Insoluble Fiber in Brown Rice

Brown rice packs plenty of fiber into your diet.
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You’ve seen it in almost every magazine and food commercial: Get more fiber. Filling your diet with more grains like brown rice helps you get the fiber you need. Brown rice is rich in a type of fiber called insoluble fiber, which is particularly beneficial for healthy bowels. Don’t worry about getting bored with a plain old side of brown rice every night. There are plenty of ways to spruce it up for flavor, while further upping your insoluble fiber intake.

How Insoluble Fiber Works

    Insoluble fiber is that rigid outer part of plant cells. It’s the material that is tough to chew and gets stuck between your teeth. Even though it’s difficult to chomp, it’s actually super helpful to your gut. Think of insoluble fiber as a push-broom. Once it hits your intestines, it strategically pushes through waste and sweeps up any particles that may be lingering on intestinal walls. The benefit for you? Regular bowel movements. You won’t have to worry about having that awful backed-up feeling, and as an added bonus, insoluble fiber makes stools soft and easy to pass. You’ll have healthy intestines, reducing your risk of developing hemorrhoids and diverticular disease, which leads to abnormal pouches and painful inflammation along intestinal walls.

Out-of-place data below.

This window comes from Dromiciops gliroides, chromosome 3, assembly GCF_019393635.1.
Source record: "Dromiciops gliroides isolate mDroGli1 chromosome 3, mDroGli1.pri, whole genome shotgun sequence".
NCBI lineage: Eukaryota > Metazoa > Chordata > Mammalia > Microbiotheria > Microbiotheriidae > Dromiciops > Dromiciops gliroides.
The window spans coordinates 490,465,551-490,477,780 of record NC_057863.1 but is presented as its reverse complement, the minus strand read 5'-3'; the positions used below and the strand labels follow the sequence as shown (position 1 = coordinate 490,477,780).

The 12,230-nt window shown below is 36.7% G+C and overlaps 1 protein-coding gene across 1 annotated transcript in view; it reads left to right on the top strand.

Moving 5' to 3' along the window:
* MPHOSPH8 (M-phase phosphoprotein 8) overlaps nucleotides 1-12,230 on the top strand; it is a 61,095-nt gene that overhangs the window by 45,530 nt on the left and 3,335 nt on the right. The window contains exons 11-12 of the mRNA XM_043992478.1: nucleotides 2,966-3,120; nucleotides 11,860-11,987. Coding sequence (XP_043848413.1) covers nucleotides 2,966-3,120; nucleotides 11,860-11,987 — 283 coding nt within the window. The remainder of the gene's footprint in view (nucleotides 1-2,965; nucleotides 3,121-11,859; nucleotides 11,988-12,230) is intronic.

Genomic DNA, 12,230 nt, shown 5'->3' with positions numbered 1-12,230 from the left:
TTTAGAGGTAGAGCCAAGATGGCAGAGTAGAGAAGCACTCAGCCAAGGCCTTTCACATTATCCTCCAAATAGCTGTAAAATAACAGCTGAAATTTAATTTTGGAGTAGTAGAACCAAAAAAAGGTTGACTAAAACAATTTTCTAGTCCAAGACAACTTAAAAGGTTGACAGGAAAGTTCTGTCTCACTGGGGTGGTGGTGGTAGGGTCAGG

Fiber in Brown Rice

    You’ll get a total of about 3.3 grams of total fiber from 100 grams – about 3.5 ounces – of cooked brown rice. Of that amount, 86 percent, or nearly 2.9 grams, is insoluble. The remaining 0.4 gram of fiber is soluble – a type of fiber that slows digestion, keeping blood sugar and cholesterol levels stable.

Daily Recommendation

    You need 14 grams of fiber per 1,000 calories in your diet, according to the Dietary Guidelines for Americans 2010. If you usually try to keep your daily calories to around 1,800, you’ll need 25 grams of total fiber for the day. Both soluble and insoluble fiber are equally important, and most fibrous foods have both types, although they generally have more of one type than the other.

Getting More Fiber

    If you’re particularly concerned about getting more insoluble fiber, make a batch of lentils alongside brown rice and mix them together when they’re fully cooked. A 3.5-ounce portion of cooked lentils has a total of 5.8 grams of fiber, 92 percent of which is insoluble. Add a few cubes of mango to the mixture – a perfect compliment for a broiled piece of fish. Mango offers 0.9 gram of total fiber per 1 3/4 ounces, and more than 60 percent of the fiber content is insoluble. Raisins are another insoluble-fiber-rich addition to a healthy side of brown rice. A 1.75-ounce portion of seedless raisins contains 1.5 grams of total fiber, and roughly 70 percent of the fiber in raisins is insoluble.

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